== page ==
By Nimisha Misra
My mother does not like to talk about her life before she became my mother. She simply does not care for anecdotes. Snippets from her former life, therefore, slip into our conversations in the most unsuspecting ways.
It was only on my last visit back home that I found out that she listened to U2 when I was playing “With or Without You” in the car and she started humming along. I had no idea she had a gang of girls she’d hang out with in college until she told me she needed help opening a Facebook account, so she could connect with them. Each new nugget about my mother’s life has surprised me. So one day, I turned to her old photographs to supplement the blind spots I had about her life before motherhood.
My questions were answered in ways I couldn’t have imagined. Turns out, my mother was cool. Denim skirts and large hoop earrings cool. My favourite photograph is the one that sheds light on her innate temperament, long before she became that haughty girl on North Campus. Carefully arranged on a paper not bigger than my palm, is the picture of my mother when she was a girl, riding a rickshaw. The 14-year-old wears her hair in a loose ponytail, dons an A-line dress that rides up her knobbly knees as she manoeuvres the rickshaw with a smile so wide that it can make anyone’s heart skip a beat. One of my favourite rituals, after looking at this photograph, is to look up at my 52-year-old mother now, wearing the same loose ponytail and making a small joke about the this or that of our every day. I see the same smile on her face as I do in the photograph.
It confirms a notion I have nursed for years now – that most of our mothers live in a state of eternal girlhood.
Back in the day, the brief was to work within the budget that was provided by the breadwinning member of the family – almost always the father or the husband. Therefore, the hard knocks of adult life were not heard on their doors. They never had to pay rent, open a bank account, worry about whether an SIP is a better investment than a mutual fund, or file their tax returns, like their daughters now do. They never had to speak to brokers to find new houses to move into, never had to ward off advances by bosses. They never had the opportunity to drink, much less get drunk, smoke, or have sex with more than one person in their lifetime.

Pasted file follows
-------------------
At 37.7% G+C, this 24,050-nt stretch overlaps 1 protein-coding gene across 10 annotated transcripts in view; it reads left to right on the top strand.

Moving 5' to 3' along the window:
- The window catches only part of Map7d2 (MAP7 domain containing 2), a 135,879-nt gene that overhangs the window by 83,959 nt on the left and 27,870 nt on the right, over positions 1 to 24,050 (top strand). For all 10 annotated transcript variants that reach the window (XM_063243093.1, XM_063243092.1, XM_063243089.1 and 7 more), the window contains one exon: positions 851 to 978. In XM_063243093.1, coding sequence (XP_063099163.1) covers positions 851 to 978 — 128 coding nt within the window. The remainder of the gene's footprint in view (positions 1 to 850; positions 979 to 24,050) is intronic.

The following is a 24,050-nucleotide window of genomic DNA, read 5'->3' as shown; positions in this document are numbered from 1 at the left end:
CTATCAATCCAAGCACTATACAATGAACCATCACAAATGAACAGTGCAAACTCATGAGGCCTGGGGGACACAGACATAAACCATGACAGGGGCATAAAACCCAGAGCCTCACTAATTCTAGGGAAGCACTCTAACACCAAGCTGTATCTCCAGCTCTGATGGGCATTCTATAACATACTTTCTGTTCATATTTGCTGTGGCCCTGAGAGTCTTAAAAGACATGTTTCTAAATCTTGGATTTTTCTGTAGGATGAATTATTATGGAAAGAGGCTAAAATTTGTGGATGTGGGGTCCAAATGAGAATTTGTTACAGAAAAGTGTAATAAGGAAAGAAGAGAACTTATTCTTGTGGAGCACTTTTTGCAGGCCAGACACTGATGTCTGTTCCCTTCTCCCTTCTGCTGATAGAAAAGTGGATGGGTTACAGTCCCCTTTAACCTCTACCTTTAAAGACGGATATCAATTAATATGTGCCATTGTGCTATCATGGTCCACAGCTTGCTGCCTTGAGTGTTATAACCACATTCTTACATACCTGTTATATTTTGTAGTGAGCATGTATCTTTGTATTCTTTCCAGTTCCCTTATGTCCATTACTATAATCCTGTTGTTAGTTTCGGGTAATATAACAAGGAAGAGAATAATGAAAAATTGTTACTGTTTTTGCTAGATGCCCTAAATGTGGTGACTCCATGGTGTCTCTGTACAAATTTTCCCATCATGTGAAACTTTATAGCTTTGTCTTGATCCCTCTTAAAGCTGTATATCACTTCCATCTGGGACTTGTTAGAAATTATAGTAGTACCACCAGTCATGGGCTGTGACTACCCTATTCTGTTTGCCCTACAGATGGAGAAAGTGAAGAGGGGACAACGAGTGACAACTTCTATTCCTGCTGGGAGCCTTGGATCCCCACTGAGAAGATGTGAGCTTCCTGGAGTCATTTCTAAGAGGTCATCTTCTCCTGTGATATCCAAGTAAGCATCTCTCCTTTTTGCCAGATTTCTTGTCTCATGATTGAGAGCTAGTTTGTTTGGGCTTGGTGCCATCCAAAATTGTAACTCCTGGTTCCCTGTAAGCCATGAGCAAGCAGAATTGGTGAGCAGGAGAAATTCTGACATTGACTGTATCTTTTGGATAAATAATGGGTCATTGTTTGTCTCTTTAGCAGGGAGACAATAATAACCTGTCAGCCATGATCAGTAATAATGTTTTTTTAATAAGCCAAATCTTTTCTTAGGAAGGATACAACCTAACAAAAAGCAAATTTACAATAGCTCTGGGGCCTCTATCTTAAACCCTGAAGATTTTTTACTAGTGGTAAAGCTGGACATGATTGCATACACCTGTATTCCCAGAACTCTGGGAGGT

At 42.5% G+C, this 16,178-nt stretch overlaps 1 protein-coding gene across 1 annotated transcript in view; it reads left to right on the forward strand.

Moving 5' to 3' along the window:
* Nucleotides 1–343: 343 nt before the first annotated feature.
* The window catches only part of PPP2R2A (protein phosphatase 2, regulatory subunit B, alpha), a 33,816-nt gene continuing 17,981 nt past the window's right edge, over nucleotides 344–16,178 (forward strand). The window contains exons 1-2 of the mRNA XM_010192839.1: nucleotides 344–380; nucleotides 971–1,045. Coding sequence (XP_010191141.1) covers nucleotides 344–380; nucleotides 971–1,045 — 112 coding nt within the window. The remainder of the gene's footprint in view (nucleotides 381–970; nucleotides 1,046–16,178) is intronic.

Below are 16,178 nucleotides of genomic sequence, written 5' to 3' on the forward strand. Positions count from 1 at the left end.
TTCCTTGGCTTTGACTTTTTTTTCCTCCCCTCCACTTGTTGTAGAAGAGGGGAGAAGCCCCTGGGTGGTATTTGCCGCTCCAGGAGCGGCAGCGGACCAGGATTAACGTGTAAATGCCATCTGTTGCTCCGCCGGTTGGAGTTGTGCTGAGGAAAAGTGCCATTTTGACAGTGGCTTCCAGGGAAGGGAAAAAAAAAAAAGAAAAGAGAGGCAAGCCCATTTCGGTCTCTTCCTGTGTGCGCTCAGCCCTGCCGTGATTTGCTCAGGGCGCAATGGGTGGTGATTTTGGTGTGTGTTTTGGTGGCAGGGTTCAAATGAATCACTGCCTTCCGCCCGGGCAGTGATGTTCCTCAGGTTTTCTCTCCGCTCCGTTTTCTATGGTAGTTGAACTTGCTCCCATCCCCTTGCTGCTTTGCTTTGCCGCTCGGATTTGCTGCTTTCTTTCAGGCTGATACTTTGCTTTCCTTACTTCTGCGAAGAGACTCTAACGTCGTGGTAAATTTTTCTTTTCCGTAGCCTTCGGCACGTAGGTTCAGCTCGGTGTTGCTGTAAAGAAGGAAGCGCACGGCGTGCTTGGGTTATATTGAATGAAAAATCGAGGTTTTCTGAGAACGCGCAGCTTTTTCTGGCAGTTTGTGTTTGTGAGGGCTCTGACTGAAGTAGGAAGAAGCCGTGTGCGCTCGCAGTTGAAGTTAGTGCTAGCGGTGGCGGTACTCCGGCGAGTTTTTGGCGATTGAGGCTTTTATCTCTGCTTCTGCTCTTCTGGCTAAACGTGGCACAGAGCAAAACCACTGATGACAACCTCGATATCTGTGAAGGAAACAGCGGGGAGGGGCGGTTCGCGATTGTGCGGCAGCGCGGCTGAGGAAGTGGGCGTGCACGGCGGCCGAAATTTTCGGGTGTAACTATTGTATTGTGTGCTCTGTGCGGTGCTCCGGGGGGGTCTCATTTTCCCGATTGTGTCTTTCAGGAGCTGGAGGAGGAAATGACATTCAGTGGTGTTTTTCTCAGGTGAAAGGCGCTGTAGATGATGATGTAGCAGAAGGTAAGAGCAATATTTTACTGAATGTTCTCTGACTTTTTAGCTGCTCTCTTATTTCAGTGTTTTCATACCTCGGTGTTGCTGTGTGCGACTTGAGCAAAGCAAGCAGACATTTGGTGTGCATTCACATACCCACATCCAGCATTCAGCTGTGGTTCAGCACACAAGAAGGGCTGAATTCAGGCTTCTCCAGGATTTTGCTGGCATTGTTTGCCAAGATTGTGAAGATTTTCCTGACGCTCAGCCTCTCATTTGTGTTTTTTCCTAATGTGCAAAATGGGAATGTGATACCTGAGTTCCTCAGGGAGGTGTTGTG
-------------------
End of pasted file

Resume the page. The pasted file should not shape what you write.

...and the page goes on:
What we consider basic life skills, have evaded the lives of our mothers entirely. Mine cannot (and resolutely will not) discuss finance with me and refuses to get on the digital currency train (“I do not understand Paytm, and I do not care.”). While she has no interest in “complex things” such as online banking, she has taken to quizzing apps such as Loco and games such as Plants vs Zombies almost instantaneously.
While the bodies of this perennial girl-children aged, they did not. My friend Shetty’s mother is the most innocent person I’ve ever known. But she is the head of the household, maker of all financial decisions, and the inheritor of all ancestral property, and does extensive community service. Despite all that responsibility, she continues to approach the world with wide-eyed wonder.
I feel fascinated by this naivety, the ability to take things at face value, to have faith in people. The follow-up feeling is one of jealousy. How I wish I could approach our world, day after day, with a persistent sense of wonder as our mothers do. Because the world of eternal girlhood is at its essence, a blissful one.
My mother still gossips with her girlfriends, only now she calls it a “walking group”. All the women buy each other small trinkets when they travel; throw birthday parties with cutlets, tea and chips where they dress up to take selfies; whisper about how the girls in Allahabad are wearing shorter and shorter skirts. They practice Garba together for Navratri, giggle at the inebriation of their husbands at parties as they sip on their juices.
My mother still has a stash of Mills and Boons which she reads under a newspaper, assuming that the children do not know. She grows beetroot red at the mention of Imran Khan, steals sweets from the fridge when she thinks that nobody is looking. She looks at my Mumbai life with a mixture of awe and sympathy, as enamoured by my independence as she is afraid of it. When I was younger and more melodramatic, I saw her life as a gilded cage that she had been forced into, foolishly assuming that she was making the best of the incarceration. But a few years of age and some wisdom have taught me that our mothers’ version of adulthood preserves the childhood that our generation often loses by the time we turn teens.
I no longer smile as widely as I used to when I was 14, but my mother, through a lifetime pursuit of simpler pleasures, still does. And despite my savings account and SIPs, sometimes I still envy her eternal girlhood now that mine is long gone.
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